Our Newest Family Member

I know this is a blogger taboo to say, but I assure you I have a perfectly reasonable explanation for my year long absence and I can some it up in three words: Inness Berkeley Sours.

Everybody loves a baby!


Last year around this time I found out I was pregnant. I did not handle pregnancy well. I have never experienced such exhaustion and it was all I could do to muster up the energy to shower before crawling back to bed for the day.

Bicycle IIBlog

Needless to say I didn’t get much art done. It was hard and I took it as a personal failure. Looking back I’m reminding myself that this is a phase of life and to not be so hard on myself (easier said than done!). But now I am slowly getting back into the swing of things with a beautiful giggly four month little girl in tow (and those arduous nine months are far in the past).

Meg Inness Drawing

Inness, being the daughter of two artists, was befittingly named after an artist (surprise, surprise) an American landscape painter named George Inness.


George Inness was a tonalist painter in the 19th century who used a restricted color scheme to evoke mood and luminosity. He was very spiritual and believed there was a connection between nature and God. He said, “The true use of art is, first, to cultivate the artist’s own spiritual nature.” It is rumored that, just before he died, he was marveling at a sunset when he cried out to God how beautiful it was before collapsing and passing away.

2 George Inness (1825-1894) The Trout Brook 1891

Before Inness was born, a dear family asked if we were naming her after W.B. Yeats’ poem. I had never read it before and fell in love with Yeats’ lyrical descriptions of his childhood escape to an Irish cabin.

The Lake Isle of Innisfree

I will arise and go now, and go to Innisfree, And a small cabin build there, of clay and wattles made: Nine bean-rows will I have there, a hive for the honey-bee; And live alone in the bee-loud glade.

And I shall have some peace there, for peace comes dropping slow, Dropping from the veils of the morning to where the cricket sings; There midnight’s all a glimmer, and noon a purple glow, And evening full of the linnet’s wings.

I will arise and go now, for always night and day I hear lake water lapping with low sounds by the shore; While I stand on the roadway, or on the pavements grey, I hear it in the deep heart’s core.


As a gift, one of the daughters in the family painted a beautiful set of three paintings featuring the words to Yeats’ poem. She endearingly changed the spelling to “Innessfree.”

It’s been fun surrounding our little girl with original art. There’s something special about knowing a unique set of hands carefully and lovingly crafted the work, giving it life and telling a story.

Here’s a set of gold foil prints Bryan and I purchased for the nursery made by a local Utah artist.

Gold Prints Blog

And what better reason to have a kiddo than to have a perpetual model? And for FREE!

Inness Study Blog

Of course she only holds still like, never. And falls asleep on the job. But then only sleeps for fifteen to twenty minutes tops. And never stops eating. And bosses me around. All the time.

I guess you get what you pay for.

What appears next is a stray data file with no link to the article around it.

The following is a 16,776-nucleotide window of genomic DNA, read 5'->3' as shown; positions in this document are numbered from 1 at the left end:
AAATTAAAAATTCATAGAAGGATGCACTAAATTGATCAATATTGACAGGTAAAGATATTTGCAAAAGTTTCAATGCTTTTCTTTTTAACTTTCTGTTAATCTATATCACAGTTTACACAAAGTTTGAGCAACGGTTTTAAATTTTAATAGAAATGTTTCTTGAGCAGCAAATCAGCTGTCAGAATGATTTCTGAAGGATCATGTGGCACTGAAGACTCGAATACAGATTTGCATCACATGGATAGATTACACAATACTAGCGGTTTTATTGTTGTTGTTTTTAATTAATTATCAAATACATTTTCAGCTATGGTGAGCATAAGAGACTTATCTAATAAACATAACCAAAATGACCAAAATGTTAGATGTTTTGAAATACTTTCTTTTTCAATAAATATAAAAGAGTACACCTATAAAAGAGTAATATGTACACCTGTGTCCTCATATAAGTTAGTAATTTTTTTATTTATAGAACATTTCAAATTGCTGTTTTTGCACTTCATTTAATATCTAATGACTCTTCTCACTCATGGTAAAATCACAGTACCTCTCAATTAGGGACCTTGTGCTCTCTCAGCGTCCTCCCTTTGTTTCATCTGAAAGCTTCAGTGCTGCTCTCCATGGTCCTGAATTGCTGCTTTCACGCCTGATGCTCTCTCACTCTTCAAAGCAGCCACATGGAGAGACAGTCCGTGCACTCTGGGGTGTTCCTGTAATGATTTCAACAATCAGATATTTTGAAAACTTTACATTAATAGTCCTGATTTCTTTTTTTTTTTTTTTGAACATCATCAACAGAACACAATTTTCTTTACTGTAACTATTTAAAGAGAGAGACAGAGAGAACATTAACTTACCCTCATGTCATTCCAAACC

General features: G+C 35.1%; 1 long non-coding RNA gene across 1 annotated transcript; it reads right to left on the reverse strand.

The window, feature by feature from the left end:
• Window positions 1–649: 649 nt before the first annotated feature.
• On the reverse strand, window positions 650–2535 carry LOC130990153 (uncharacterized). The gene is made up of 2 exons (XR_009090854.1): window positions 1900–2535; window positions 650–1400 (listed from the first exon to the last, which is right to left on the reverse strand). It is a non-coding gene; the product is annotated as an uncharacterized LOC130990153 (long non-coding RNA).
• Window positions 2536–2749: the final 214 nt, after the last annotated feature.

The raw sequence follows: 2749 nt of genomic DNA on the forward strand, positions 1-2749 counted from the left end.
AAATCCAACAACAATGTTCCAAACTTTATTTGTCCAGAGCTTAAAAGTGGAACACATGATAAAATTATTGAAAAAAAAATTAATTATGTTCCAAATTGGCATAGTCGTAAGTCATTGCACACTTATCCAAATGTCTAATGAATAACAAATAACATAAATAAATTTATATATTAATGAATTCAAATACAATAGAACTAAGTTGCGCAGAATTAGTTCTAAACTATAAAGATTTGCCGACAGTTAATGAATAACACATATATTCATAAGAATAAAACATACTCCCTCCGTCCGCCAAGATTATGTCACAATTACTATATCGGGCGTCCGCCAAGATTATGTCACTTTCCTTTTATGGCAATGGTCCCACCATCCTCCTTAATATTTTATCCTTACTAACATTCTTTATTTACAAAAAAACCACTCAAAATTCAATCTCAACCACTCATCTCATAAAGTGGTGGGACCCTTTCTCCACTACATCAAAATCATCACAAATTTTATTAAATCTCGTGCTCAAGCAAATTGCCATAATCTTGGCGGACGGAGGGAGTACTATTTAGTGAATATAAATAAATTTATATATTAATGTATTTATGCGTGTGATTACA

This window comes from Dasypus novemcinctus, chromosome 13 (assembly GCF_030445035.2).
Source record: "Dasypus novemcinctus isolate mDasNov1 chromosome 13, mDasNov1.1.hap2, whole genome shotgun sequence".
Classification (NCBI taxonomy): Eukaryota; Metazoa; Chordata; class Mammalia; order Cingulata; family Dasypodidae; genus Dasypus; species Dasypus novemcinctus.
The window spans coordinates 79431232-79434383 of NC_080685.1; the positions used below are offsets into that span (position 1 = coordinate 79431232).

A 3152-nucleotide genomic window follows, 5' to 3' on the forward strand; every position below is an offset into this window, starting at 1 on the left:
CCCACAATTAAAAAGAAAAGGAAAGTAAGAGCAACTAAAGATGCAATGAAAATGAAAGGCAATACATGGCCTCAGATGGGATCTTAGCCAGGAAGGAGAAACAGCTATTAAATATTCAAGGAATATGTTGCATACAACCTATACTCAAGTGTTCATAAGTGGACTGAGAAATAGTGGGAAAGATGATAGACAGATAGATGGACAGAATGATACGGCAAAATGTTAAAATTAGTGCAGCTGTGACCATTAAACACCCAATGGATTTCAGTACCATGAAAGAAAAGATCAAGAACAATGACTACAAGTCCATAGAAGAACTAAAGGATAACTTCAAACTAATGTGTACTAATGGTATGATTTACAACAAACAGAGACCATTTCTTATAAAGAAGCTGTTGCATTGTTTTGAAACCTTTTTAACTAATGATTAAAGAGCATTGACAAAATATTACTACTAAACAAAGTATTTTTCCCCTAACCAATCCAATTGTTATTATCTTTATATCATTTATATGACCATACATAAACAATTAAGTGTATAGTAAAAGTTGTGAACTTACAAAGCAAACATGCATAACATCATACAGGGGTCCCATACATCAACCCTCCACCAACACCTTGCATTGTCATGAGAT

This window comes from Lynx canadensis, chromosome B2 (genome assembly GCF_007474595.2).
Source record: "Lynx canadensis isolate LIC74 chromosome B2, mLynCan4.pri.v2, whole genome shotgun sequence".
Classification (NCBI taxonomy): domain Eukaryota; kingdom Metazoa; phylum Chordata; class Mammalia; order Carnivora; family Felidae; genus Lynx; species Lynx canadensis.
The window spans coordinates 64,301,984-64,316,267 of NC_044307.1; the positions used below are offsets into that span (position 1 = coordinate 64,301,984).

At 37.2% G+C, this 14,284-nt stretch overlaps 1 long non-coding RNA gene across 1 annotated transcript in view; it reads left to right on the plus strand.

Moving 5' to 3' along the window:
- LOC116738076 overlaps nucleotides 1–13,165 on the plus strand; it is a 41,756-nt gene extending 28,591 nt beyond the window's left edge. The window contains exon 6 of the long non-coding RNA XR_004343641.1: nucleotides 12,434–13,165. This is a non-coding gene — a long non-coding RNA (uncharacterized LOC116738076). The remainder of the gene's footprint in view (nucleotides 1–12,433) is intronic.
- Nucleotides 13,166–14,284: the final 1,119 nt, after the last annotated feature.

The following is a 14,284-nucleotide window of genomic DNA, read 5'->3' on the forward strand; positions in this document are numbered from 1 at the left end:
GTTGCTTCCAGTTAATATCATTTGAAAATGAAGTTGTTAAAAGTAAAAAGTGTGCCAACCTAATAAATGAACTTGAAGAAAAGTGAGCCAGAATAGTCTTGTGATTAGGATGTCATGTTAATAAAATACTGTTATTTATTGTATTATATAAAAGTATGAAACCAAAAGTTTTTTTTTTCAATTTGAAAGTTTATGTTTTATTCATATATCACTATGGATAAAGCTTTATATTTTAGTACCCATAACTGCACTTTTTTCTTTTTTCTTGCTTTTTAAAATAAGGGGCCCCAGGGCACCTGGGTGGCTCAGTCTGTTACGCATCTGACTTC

Plein Air Video Competition

A month or so ago James Gurney, best known as the author and illustrator of the Dinotopia series and his incredibly informative artist blog Gurney Journey, announced a plein air video competition.

The rules were simple: Compose a video one minute or less describing the challenges of painting outdoors. The top five entries would be chosen and I made the cut!

Here’s my entry:


The winner will be chosen by popular vote. To vote, visit the page here. All of the entries are fabulous and are both inspiring and comical. When painting en plein air an artist is leaving the safety of a light and temperature controlled studio to venture into the wild unknown. Light and shadows change rapidly and an artist must be quick and instinctive, relying on past study of how light works (it’s not always about what you see in front of you. Our eyes can trick us!). And then there’s the danger of the elements. I have painted in all sorts of weather from the bitter cold to torrential downpours to the unrelenting heat. I’ve been frostbit, stung and bitten, severely sunburned, and chastised for trespassing.

Sometimes the most difficult part is interacting with curious onlookers. For one, I’m already a very quiet, slightly awkward person. Being an artist makes me even more odd as I certainly don’t follow the expected norms for someone my age (settling down, having kids, getting a normal job…). For the most part people I have met along my outdoor painting adventures have been lovely…But then I’m asked to explain why I’m painting stuff. It’s hard to put into words…

Describing the adventures of painting en plein air though, that’s easy! If you want to get your vote in, be quick as voting concludes this Sunday at midnight.

A special thanks to my amazing and incredibly talented brother over at Rise Up Productions for filming and editing my entry!


This painting was intended to be a short and sweet study of my lovely friend Whitney, but Bill decided it would be a much more brilliant idea to turn this into a massive learning experience that would span over many grueling months.

But hurrah! I have finally decided to call it finished and be done with it. It’s not perfect, and the moody artist in me wants to despair over all of the flaws and tell myself I’m not good enough and…It was a learning experience (I remind myself yet again). With this piece Bill wisely instructed me to not paint things so obvious, but rather to paint the feel of the thing. This advice became my mantra.

To celebrate the completion of “Whitney’s Scarf,” I went down to Provo Art and Frame and bought myself a supa’ fancy frame.